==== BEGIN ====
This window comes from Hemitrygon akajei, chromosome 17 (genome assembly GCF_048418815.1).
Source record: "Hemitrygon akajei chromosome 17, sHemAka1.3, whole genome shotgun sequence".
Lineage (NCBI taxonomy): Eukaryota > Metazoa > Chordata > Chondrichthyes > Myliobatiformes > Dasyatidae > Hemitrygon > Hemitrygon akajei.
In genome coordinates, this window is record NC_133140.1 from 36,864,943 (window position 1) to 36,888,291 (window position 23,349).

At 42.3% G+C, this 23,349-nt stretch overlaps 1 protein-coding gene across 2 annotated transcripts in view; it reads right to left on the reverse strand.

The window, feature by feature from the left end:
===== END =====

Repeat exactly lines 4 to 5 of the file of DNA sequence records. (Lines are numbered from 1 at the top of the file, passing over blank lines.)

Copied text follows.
In genome coordinates, this window is record NC_133140.1 from 36,864,943 (window position 1) to 36,888,291 (window position 23,349).

At 42.3% G+C, this 23,349-nt stretch overlaps 1 protein-coding gene across 2 annotated transcripts in view; it reads right to left on the reverse strand.